Friday, October 21, 2011

Joe Bageant on the recklessness of financial elites during the depression

From the editors of The Automatic Earth, a very pertinent quote from one of the great American authors of our time, Joe Bageant. Sadly, Joe passed away earlier this year, but waste no time checking out his essays online at -- or better yet, go buy one of his books!

Joe Bageant:

"The US postwar rural out-migration was initiated - though in a different way and for different reasons - by the same corporate-financial powers that caused the earlier tragic migration of workers in search of work during the Great Depression. Endless footage of the Dust Bowl has subsequently made it synonymous in American minds with the Great Depression, even though they were two separate events.

The Dust Bowl affected only a portion of the country. But, according to the average American's grasp of the history - to the degree that we have one at all - those ten million Americans "riding thumb" and hopping rail cars all came out of Oklahoma, which had a population of about two million at the time.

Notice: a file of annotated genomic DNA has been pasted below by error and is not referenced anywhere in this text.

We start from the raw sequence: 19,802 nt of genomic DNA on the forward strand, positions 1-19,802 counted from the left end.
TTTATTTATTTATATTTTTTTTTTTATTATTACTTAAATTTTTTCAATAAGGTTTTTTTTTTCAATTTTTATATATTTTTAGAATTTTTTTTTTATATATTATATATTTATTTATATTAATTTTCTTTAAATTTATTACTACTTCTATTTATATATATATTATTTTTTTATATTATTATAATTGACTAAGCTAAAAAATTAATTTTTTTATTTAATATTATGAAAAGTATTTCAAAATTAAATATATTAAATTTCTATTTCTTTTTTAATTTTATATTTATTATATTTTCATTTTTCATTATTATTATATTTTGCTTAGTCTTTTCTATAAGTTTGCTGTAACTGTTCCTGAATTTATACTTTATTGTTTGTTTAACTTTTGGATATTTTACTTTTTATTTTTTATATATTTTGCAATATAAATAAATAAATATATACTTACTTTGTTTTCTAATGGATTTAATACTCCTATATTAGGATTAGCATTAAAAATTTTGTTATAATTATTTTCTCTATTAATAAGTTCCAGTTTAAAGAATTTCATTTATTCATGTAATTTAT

We never see documentaries or movies about the corporate malfeasance of unregulated stock markets and commodity speculation, banking and other enterprises of the already rich that ruined more rural Americans and farmers than the Dust Bowl did. But we do see and read about those very few urban investors who jumped off the twentieth floor during the 1929 stock crash.

The recklessness of the financial elites and the layer of speculators that cushioned them blew away millions of Americans - folks who never saw a stock certificate in their lives. As Depression-era migrant Grace Pample told me in one of the most poetic summaries I have ever heard from the mouth of one of my own people,

"It was the big-money men, it was them who made us to rise and blow across the land like the Russian thistle, like gypsies in the dust""

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